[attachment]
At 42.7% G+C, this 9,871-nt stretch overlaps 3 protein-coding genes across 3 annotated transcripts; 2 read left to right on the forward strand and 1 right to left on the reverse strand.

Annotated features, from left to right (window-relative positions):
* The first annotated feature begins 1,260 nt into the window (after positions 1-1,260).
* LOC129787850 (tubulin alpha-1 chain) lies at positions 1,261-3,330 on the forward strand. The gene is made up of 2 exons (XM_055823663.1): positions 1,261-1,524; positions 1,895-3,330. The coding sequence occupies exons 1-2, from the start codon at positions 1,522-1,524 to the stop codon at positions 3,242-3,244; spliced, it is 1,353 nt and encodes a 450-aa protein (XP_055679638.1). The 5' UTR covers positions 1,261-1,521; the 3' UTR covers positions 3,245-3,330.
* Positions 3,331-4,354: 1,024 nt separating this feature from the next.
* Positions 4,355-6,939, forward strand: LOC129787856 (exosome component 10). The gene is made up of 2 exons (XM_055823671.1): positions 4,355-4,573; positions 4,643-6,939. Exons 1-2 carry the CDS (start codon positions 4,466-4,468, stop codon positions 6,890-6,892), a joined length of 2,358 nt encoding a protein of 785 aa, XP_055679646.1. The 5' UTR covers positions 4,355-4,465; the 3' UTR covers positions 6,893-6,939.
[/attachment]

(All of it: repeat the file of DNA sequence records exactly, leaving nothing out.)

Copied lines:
At 42.7% G+C, this 9,871-nt stretch overlaps 3 protein-coding genes across 3 annotated transcripts; 2 read left to right on the forward strand and 1 right to left on the reverse strand.

Annotated features, from left to right (window-relative positions):
* The first annotated feature begins 1,260 nt into the window (after positions 1-1,260).
* LOC129787850 (tubulin alpha-1 chain) lies at positions 1,261-3,330 on the forward strand. The gene is made up of 2 exons (XM_055823663.1): positions 1,261-1,524; positions 1,895-3,330. The coding sequence occupies exons 1-2, from the start codon at positions 1,522-1,524 to the stop codon at positions 3,242-3,244; spliced, it is 1,353 nt and encodes a 450-aa protein (XP_055679638.1). The 5' UTR covers positions 1,261-1,521; the 3' UTR covers positions 3,245-3,330.
* Positions 3,331-4,354: 1,024 nt separating this feature from the next.
* Positions 4,355-6,939, forward strand: LOC129787856 (exosome component 10). The gene is made up of 2 exons (XM_055823671.1): positions 4,355-4,573; positions 4,643-6,939. Exons 1-2 carry the CDS (start codon positions 4,466-4,468, stop codon positions 6,890-6,892), a joined length of 2,358 nt encoding a protein of 785 aa, XP_055679646.1. The 5' UTR covers positions 4,355-4,465; the 3' UTR covers positions 6,893-6,939.